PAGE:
Caesalpinia coriaria (PROTA)

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Plant Resources of Tropical Africa
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1, flowering and fruiting branch; 2, flower. Source: PROSEA

Caesalpinia coriaria (Jacq.) Willd.


Protologue: Sp. pl. 2(1): 532 (1799).
Family: Caesalpiniaceae (Leguminosae - Caesalpinioideae)
Chromosome number: 2n = 24

Vernacular names

  • Divi-divi (En).
  • Dividivi (Fr).

Origin and geographic distribution

Caesalpinia coriaria is native to tropical America and the West Indies. It has been introduced as an ornamental in other tropical regions and sometimes also for tanning, e.g. in India. In tropical Africa it has been recorded from Ghana, DR Congo, Uganda, Tanzania, Mozambique and Mauritius, and is very locally naturalized (e.g. in Mauritius).

Uses

The pods of Caesalpinia coriaria are very rich in tannin and are used in the tanning industry. The tan stuff from the pods is generally used as a blend for tanning leather, mixed with other tanning materials. Divi-divi is often used in rapid drum tanning of light leathers and in leather dressing. The pods are also used to prepare a blackish or bluish dye for cotton and wool and a black ink, used e.g. in the decoration of traditional potteries and gourds in Central America. They are sometimes employed as a mordant for dyeing vegetable fibres with other dyes. In medicine the pods are used as an antiperiodic and for dressing sores. The wood has been reported as having been used in Andhra Pradesh (India) as source of a red dye. Caesalpinia coriaria is used as an ornamental and shade plant and its leaves as a mulch.

Production and international trade

Caesalpinia coriaria has been used in Central America for many centuries as a tanning material. Commercial supplies of divi-divi pods were obtained almost entirely from tropical America with Venezuela and Colombia as the major suppliers. Recent figures are not available, but in the 1950s annual exports of dry fruits varied from 3000–10,000 t from Venezuela and from 1000–7500 t from Colombia. India was much less important as a producing country, exporting 150–400 t/year in the 1910s and 1920s. The largest consumers were the United States and Germany. The use of divi-divi as a tanning material strongly declined after 1950 in favour of other vegetable materials and synthetic tanning substances.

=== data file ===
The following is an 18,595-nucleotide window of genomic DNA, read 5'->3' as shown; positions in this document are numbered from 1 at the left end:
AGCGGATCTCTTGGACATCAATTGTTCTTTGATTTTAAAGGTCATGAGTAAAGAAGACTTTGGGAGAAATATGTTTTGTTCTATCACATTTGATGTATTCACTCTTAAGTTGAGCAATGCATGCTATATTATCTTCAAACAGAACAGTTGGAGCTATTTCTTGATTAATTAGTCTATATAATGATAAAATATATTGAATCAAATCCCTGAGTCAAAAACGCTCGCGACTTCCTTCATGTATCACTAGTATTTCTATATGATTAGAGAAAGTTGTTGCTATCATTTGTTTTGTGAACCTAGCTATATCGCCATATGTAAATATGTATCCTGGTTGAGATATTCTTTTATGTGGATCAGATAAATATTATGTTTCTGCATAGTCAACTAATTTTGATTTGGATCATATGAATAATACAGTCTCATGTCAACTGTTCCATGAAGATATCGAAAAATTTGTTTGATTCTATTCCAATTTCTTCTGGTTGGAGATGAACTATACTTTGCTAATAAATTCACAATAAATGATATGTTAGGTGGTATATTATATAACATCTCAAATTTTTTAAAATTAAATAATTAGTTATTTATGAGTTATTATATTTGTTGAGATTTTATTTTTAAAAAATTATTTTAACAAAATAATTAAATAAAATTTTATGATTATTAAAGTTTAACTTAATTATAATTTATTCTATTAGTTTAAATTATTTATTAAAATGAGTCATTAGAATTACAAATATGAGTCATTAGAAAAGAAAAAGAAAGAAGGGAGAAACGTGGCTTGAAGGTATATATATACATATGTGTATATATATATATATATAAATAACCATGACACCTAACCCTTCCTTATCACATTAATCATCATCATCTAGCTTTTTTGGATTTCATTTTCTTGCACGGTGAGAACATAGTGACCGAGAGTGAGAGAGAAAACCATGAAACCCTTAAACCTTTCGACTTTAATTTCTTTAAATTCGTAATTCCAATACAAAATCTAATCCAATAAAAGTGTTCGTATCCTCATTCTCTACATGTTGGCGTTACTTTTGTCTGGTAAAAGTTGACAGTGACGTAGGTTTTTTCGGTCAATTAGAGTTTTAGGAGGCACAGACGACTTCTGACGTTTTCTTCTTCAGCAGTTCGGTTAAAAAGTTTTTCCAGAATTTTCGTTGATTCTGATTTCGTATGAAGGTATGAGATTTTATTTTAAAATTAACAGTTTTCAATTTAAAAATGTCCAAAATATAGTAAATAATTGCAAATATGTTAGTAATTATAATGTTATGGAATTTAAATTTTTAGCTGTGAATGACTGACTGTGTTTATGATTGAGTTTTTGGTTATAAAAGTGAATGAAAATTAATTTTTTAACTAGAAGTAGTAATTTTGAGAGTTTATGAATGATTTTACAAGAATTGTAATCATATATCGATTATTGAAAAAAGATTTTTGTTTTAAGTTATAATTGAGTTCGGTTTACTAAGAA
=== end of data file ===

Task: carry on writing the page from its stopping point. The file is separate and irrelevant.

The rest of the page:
Properties

The pods (without seeds) of Caesalpinia coriaria contain 40–45% tannins composed of gallotannin and ellagitannins: corilagin, chebulagic acid and neo-chebulagic acid. Divi-divi extracts are liable to deteriorate rapidly; especially in hot climates fermentation takes place readily because of the large amount of sugars present; this often results in reddish stains in the leather. Divi-divi extracts produce a pale coloured leather, which is easily affected by atmospheric conditions, being soft and spongy under damp conditions and lacking pliability under dry conditions. Because of these disadvantages, divi-divi is usually used in mixtures with other tanning substances.

When tested in ponds, the tannin from divi-divi pods showed algicidal activity. Aucubin compounds have been identified. The wood of Caesalpinia coriaria is very hard, reddish brown. Seeds contain 5–9% of a fixed oil, about half of which consists of cyclopropenoid fatty acids, which have carcinogenic properties. Oven-dried fruits applied at 2.5 g/l were 100% effective in controlling the fresh-water snails Lymnaea luteola and Gyraulus convexiusculus within 24–72 h.

Description

  • Crooked and spreading small tree, usually up to 10 m tall, but sometimes much taller.
  • Leaves alternate, bipinnate, pinnae in 3–9 pairs; leaflets in 12–28 pairs per pinna, sessile, oblong-linear, 4–10 mm × 1–2.5 mm, with black dots beneath.
  • Inflorescence an axillary raceme or panicle 2–4 cm long.
  • Flowers bisexual, zygomorphic, 5-merous, fragrant; sepals free, imbricate, usually unequal, the lowest one hood-shaped; petals free, unequal, 3–4 mm long, pale yellow, the upper one different in shape and size; stamens 10, free, subequal, filaments hairy at base; ovary superior, 1-celled, style slender, stigma truncate.
  • Fruit an indehiscent pod, flexuous and twisted, (2–)5–8 cm × 1–3 cm, pale to blackish brown, 1–10-seeded.
  • Seeds ellipsoid or reniform, 6–7 mm long, glossy brown.

Other botanical information

The large genus Caesalpinia (about 200 species) is pantropical, the greater part of the species occurring in South and Central America. In tropical Africa about 25 species are indigenous, naturalized or cultivated.

Ecology